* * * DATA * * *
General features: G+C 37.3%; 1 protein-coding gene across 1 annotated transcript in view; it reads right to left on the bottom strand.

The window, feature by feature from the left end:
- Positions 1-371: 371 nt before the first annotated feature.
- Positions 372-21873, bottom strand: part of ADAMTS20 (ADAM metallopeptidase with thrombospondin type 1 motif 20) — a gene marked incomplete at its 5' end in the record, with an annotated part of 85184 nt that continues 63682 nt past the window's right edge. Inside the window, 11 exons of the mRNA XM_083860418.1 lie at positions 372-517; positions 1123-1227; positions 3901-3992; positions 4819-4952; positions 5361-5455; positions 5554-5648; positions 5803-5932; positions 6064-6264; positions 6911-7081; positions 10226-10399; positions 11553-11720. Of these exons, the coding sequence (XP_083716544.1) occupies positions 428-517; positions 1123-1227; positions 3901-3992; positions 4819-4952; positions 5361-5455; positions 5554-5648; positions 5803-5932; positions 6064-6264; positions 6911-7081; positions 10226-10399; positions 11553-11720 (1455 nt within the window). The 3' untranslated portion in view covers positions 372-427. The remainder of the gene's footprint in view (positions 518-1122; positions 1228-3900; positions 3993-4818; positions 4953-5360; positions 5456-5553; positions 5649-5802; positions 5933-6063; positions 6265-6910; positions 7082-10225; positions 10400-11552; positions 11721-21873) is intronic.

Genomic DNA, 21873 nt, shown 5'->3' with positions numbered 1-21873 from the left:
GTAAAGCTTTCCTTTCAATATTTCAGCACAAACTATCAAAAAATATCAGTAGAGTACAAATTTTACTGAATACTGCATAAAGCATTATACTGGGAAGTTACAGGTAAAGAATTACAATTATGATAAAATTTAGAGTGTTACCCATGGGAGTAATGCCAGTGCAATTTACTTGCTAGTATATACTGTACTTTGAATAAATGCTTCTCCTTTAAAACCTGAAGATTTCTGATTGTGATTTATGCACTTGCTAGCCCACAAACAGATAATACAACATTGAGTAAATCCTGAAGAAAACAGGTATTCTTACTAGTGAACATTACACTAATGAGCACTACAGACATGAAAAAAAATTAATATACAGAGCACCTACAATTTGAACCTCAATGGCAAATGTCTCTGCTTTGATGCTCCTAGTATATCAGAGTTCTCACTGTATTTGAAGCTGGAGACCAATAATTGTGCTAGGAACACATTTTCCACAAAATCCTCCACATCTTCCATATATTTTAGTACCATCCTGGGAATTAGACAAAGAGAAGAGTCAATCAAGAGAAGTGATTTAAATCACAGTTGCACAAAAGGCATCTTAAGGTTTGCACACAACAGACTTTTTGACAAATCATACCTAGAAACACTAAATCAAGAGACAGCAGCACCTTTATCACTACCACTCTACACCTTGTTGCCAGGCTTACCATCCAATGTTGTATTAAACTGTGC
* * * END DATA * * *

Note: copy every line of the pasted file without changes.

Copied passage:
General features: G+C 37.3%; 1 protein-coding gene across 1 annotated transcript in view; it reads right to left on the bottom strand.

The window, feature by feature from the left end:
- Positions 1-371: 371 nt before the first annotated feature.
- Positions 372-21873, bottom strand: part of ADAMTS20 (ADAM metallopeptidase with thrombospondin type 1 motif 20) — a gene marked incomplete at its 5' end in the record, with an annotated part of 85184 nt that continues 63682 nt past the window's right edge. Inside the window, 11 exons of the mRNA XM_083860418.1 lie at positions 372-517; positions 1123-1227; positions 3901-3992; positions 4819-4952; positions 5361-5455; positions 5554-5648; positions 5803-5932; positions 6064-6264; positions 6911-7081; positions 10226-10399; positions 11553-11720. Of these exons, the coding sequence (XP_083716544.1) occupies positions 428-517; positions 1123-1227; positions 3901-3992; positions 4819-4952; positions 5361-5455; positions 5554-5648; positions 5803-5932; positions 6064-6264; positions 6911-7081; positions 10226-10399; positions 11553-11720 (1455 nt within the window). The 3' untranslated portion in view covers positions 372-427. The remainder of the gene's footprint in view (positions 518-1122; positions 1228-3900; positions 3993-4818; positions 4953-5360; positions 5456-5553; positions 5649-5802; positions 5933-6063; positions 6265-6910; positions 7082-10225; positions 10400-11552; positions 11721-21873) is intronic.

Genomic DNA, 21873 nt, shown 5'->3' with positions numbered 1-21873 from the left:
GTAAAGCTTTCCTTTCAATATTTCAGCACAAACTATCAAAAAATATCAGTAGAGTACAAATTTTACTGAATACTGCATAAAGCATTATACTGGGAAGTTACAGGTAAAGAATTACAATTATGATAAAATTTAGAGTGTTACCCATGGGAGTAATGCCAGTGCAATTTACTTGCTAGTATATACTGTACTTTGAATAAATGCTTCTCCTTTAAAACCTGAAGATTTCTGATTGTGATTTATGCACTTGCTAGCCCACAAACAGATAATACAACATTGAGTAAATCCTGAAGAAAACAGGTATTCTTACTAGTGAACATTACACTAATGAGCACTACAGACATGAAAAAAAATTAATATACAGAGCACCTACAATTTGAACCTCAATGGCAAATGTCTCTGCTTTGATGCTCCTAGTATATCAGAGTTCTCACTGTATTTGAAGCTGGAGACCAATAATTGTGCTAGGAACACATTTTCCACAAAATCCTCCACATCTTCCATATATTTTAGTACCATCCTGGGAATTAGACAAAGAGAAGAGTCAATCAAGAGAAGTGATTTAAATCACAGTTGCACAAAAGGCATCTTAAGGTTTGCACACAACAGACTTTTTGACAAATCATACCTAGAAACACTAAATCAAGAGACAGCAGCACCTTTATCACTACCACTCTACACCTTGTTGCCAGGCTTACCATCCAATGTTGTATTAAACTGTGC